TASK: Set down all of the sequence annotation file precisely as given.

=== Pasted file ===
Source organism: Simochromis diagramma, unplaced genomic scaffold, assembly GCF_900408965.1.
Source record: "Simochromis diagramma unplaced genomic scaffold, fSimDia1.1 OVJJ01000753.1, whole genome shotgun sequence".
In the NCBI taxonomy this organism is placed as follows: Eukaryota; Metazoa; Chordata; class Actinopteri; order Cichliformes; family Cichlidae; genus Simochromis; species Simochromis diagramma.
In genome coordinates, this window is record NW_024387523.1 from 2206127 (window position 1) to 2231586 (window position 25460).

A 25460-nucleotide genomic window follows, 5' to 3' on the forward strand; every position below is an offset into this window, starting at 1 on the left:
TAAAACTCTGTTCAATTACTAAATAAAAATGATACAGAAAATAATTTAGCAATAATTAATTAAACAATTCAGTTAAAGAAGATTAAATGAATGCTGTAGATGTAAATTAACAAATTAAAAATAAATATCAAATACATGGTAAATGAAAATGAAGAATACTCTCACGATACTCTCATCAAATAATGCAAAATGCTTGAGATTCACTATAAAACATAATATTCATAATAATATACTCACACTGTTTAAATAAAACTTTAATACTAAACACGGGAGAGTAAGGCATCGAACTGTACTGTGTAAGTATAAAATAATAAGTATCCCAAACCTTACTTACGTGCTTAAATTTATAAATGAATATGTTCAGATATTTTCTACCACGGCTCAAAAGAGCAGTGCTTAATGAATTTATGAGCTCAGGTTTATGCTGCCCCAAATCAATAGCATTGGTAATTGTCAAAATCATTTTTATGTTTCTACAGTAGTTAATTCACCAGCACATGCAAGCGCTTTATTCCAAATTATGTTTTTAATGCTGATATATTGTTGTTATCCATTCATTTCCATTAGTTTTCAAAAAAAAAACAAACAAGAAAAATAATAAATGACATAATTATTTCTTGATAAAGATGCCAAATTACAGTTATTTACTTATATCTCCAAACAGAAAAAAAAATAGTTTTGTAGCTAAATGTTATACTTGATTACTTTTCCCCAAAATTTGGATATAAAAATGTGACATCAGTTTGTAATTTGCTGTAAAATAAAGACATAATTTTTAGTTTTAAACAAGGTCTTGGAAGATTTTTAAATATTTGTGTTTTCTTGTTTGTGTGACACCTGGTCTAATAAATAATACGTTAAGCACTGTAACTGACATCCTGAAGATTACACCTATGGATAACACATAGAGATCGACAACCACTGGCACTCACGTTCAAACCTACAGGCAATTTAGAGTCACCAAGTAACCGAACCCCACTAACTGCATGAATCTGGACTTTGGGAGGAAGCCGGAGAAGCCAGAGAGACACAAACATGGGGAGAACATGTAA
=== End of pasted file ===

Source organism: Simochromis diagramma, unplaced genomic scaffold, assembly GCF_900408965.1.
Source record: "Simochromis diagramma unplaced genomic scaffold, fSimDia1.1 OVJJ01000753.1, whole genome shotgun sequence".
In the NCBI taxonomy this organism is placed as follows: Eukaryota; Metazoa; Chordata; class Actinopteri; order Cichliformes; family Cichlidae; genus Simochromis; species Simochromis diagramma.
In genome coordinates, this window is record NW_024387523.1 from 2206127 (window position 1) to 2231586 (window position 25460).

A 25460-nucleotide genomic window follows, 5' to 3' on the forward strand; every position below is an offset into this window, starting at 1 on the left:
TAAAACTCTGTTCAATTACTAAATAAAAATGATACAGAAAATAATTTAGCAATAATTAATTAAACAATTCAGTTAAAGAAGATTAAATGAATGCTGTAGATGTAAATTAACAAATTAAAAATAAATATCAAATACATGGTAAATGAAAATGAAGAATACTCTCACGATACTCTCATCAAATAATGCAAAATGCTTGAGATTCACTATAAAACATAATATTCATAATAATATACTCACACTGTTTAAATAAAACTTTAATACTAAACACGGGAGAGTAAGGCATCGAACTGTACTGTGTAAGTATAAAATAATAAGTATCCCAAACCTTACTTACGTGCTTAAATTTATAAATGAATATGTTCAGATATTTTCTACCACGGCTCAAAAGAGCAGTGCTTAATGAATTTATGAGCTCAGGTTTATGCTGCCCCAAATCAATAGCATTGGTAATTGTCAAAATCATTTTTATGTTTCTACAGTAGTTAATTCACCAGCACATGCAAGCGCTTTATTCCAAATTATGTTTTTAATGCTGATATATTGTTGTTATCCATTCATTTCCATTAGTTTTCAAAAAAAAAACAAACAAGAAAAATAATAAATGACATAATTATTTCTTGATAAAGATGCCAAATTACAGTTATTTACTTATATCTCCAAACAGAAAAAAAAATAGTTTTGTAGCTAAATGTTATACTTGATTACTTTTCCCCAAAATTTGGATATAAAAATGTGACATCAGTTTGTAATTTGCTGTAAAATAAAGACATAATTTTTAGTTTTAAACAAGGTCTTGGAAGATTTTTAAATATTTGTGTTTTCTTGTTTGTGTGACACCTGGTCTAATAAATAATACGTTAAGCACTGTAACTGACATCCTGAAGATTACACCTATGGATAACACATAGAGATCGACAACCACTGGCACTCACGTTCAAACCTACAGGCAATTTAGAGTCACCAAGTAACCGAACCCCACTAACTGCATGAATCTGGACTTTGGGAGGAAGCCGGAGAAGCCAGAGAGACACAAACATGGGGAGAACATGTAA